• You can practice while walking if you need to. You don’t have to be completely “still” in your body to practice Stillness. In fact, nature can be a great help.

  • You can sit in one place with a beloved book and journal. Read a bit and journal a bit and then sit with yourself.

  • You can run yourself a bath and allow the heat to help you to relax and center.

There is no wrong way to practice Stillness. Find your own way in it.

From my perspective, there are two parts that make up the practice of Stillness…

Grief and Gratitude

As our souls quiet and we start to sort through the anxieties and thoughts that arise, we can address those with two different offerings: Grief and Gratitude. Start noticing what comes up for you. What in your soul is needing to be heard and validated? Is it fear? Is it sadness? Is it joy? Remember that joy and pain live in the same house, which is why we greet them with grief and gratitude. I am a woman of faith and so my time of Stillness is also time in which I commune with God. I talk, often out loud, about what I am grieving and what I am grateful for. I try to be present well in both as I can get lost in the grieving if I am not careful. So, I challenge myself to continue to offer gratitude. Though it may feel difficult, there is room, and necessity, for gratitude in the middle of suffering.

From what I understand, we are at the front of our surge here in the US. Things are going to get worse for a while. Many of us may have to process through death of people in our circles. All of us are going to have to continue to process through how our lives and the world around us have changed. I don’t know of a better way to meet these challenges than with the practice of Stillness that daily offers grief and gratitude. There may be days where that gratitude feels almost impossible. If you need inspiration on those days, might I suggest Man’s Search for Meaning by Viktor Frankl. Frankl found grief and gratitude in the middle of life in a WWII Nazi concentration camp. It is one of the most inspiring books I have ever read and may be one of the best models that we have for this time in history.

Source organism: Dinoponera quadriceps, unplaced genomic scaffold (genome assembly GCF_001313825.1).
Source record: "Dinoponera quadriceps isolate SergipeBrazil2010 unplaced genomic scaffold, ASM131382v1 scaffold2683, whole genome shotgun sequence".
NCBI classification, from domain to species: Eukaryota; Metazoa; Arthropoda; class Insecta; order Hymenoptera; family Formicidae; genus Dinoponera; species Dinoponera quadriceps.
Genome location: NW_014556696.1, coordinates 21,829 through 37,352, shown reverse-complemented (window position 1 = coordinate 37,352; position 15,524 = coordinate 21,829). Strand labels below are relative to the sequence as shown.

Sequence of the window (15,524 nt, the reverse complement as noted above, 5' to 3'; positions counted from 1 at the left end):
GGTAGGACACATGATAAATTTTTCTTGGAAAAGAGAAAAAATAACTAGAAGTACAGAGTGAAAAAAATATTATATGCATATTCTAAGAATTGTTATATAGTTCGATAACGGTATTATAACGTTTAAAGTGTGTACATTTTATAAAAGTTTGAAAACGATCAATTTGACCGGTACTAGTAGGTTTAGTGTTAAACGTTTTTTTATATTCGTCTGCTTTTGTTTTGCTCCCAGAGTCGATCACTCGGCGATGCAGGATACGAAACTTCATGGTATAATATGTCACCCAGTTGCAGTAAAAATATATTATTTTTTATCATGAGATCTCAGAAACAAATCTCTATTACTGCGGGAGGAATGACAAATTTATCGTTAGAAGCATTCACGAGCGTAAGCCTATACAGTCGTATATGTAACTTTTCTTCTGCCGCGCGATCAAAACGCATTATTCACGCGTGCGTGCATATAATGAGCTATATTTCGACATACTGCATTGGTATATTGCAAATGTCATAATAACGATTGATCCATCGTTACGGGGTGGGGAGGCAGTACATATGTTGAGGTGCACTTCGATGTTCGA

I kept trying to find a way to intertwine the Jewish idea of Sabbath into these thoughts. What we might gain from the slowing of things and the Stillness within. Yet, it felt like there was too much here already. Then, Al Andrews of Porters Call brought to our attention a poem from a local Nashville poet. She wound it all together so beautifully. I leave you with her words.

Pandemic by Lynn Ungar

What if you thought of it
as the Jews consider the Sabbath—
the most sacred of times?
Cease from travel.
Cease from buying and selling.
Give up, just for now,
on trying to make the world
different than it is.
Sing. Pray. Touch only those
to whom you commit your life.
Center down.

And when your body has become still,
reach out with your heart.
Know that we are connected
in ways that are terrifying and beautiful.
(You could hardly deny it now.)
Know that our lives
are in one another’s hands.
(Surely, that has come clear.)
Do not reach out your hands.
Reach out your heart.
Reach out your words.
Reach out all the tendrils
of compassion that move, invisibly,
where we cannot touch.

Promise this world your love—
for better or for worse,
in sickness and in health,
so long as we all shall live.

May your souls find Stillness through grief and gratitude. Onward…Berrylin